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Formula 1 and Formula E must soon decide if they can coexist

by Sam Smith
4 min read

One of the most powerful figures in the global automotive industry, Carlos Tavares, has told The Race that he has doubled the Stellantis Group’s involvement in Formula E because it has “the biggest potential to grow in society”.

And his comments on how Formula 1 factors into that potential FE growth are revealing.

Speaking at the Rome E-Prix last weekend, Tavares, who is the CEO of the world’s fourth-largest carmaker, described the current and future motorsport landscape as having “huge potential for Formula E to develop”.

Tavares joined Stellantis Motorsport boss Jean-Marc Finot and Maserati CEO Davide Grasso in Rome where Maserati announced further details of its entry into Formula E next season. It will run a yet to be named team from the current Venturi premises in Monaco from the start of the Gen3 era of the all-electric world championship.

Maserati joins stablemate DS Automobiles as a registered manufacturer and will share powertrains with its sister brand for the first homologations of its return to international single-seater motorsport since 1960.

Tavares expressed to The Race his opinion that Formula 1 and Formula E will likely cease to coexist in the future due to societal pressure for the eradication of ICE engines in favour of EV technology, as governments push through legislation to cease reliance on petrol and diesel engine designs.

“You see that the big carmakers are already here [in Formula E], fighting and trying to compete,” he said.

Formula E Mexico City E Prix 2021

“I believe that there is a big potential for improvement and for growth in Formula E, which means that at one point in time the question will be Formula 1 or Formula E, right? That question will come in time.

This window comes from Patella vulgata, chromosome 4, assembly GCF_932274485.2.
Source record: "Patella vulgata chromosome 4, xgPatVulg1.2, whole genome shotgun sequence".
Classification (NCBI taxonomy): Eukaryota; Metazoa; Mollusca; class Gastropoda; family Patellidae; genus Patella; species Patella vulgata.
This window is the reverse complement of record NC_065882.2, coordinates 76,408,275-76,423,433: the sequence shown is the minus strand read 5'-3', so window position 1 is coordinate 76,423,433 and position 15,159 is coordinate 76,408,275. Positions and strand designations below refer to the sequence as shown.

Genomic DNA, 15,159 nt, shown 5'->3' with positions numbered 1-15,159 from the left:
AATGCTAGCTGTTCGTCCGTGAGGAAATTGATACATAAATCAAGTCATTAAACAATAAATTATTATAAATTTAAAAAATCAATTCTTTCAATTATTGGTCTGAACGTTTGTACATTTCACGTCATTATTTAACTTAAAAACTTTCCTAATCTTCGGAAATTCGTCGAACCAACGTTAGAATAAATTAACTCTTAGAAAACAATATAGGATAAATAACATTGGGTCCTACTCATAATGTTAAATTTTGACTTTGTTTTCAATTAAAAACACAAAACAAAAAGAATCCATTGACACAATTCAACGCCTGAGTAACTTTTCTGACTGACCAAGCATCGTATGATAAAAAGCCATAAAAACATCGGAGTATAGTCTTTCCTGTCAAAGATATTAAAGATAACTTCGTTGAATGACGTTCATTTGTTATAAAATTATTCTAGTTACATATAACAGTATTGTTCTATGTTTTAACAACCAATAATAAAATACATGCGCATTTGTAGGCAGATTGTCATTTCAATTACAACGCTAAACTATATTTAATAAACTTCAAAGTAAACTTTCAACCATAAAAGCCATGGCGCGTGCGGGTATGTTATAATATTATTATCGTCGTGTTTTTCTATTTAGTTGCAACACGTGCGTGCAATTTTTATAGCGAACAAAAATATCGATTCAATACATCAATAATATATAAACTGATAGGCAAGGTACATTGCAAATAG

“What I believe also is that there will be a moment where Formula 1 will not be able to continue to race with internal combustion engines, simply because the citizens will not accept that.

“The pressure from society will be so high that F1 will have to step out of the ICE technology, which means at that point in time Formula E and Formula 1 will have to discuss and find the right way with the FIA about the direction to take.”

Tavares added that Formula E was “the growing discipline right now; the discipline that has the biggest potential to grow in society, in which we are all operating with a global warming issue we need to fix is, of course, Formula E”.

“That’s the biggest potential right now, that’s the reason that we have brought two brands of Stellantis – Maserati and DS Automobiles – to this discipline,” he said.

Stellantis plans to invest at least $35.5billion (€30billion) in vehicle electrification and new software/technologies through to 2025. The group reckons it will have 55 electrified vehicles in the Europe and the US alone by 2025, which will include 40 all-electric models and 15 plug-in hybrid models.

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That is an extraordinary amount of cash and it is clear he and the brands he represents believe that Formula E will be crucial in showcasing the attractiveness of the DS and Maserati brands for multiple years that go well beyond 2025.

Formula E is said to have a 25-year electric single-seater exclusivity clause that would ensure it will be the premier electric world championship until 2039.

It is known that Formula E chairman Alejandro Agag and his F1 counterpart Stefano Domenicali have met several times in recent months to discuss the bigger picture of motorsport’s future landscape.

Both work for companies owned by the same stakeholder, Liberty Media, albeit through nuanced strands.

Those informal meetings are set to continue in the coming years, and while one of the most powerful people in the automotive world sings Formula E’s praises, it is clear that as Tavares himself says, a discussion will have to intensify quickly to ensure “the right way” for both series’ futures.

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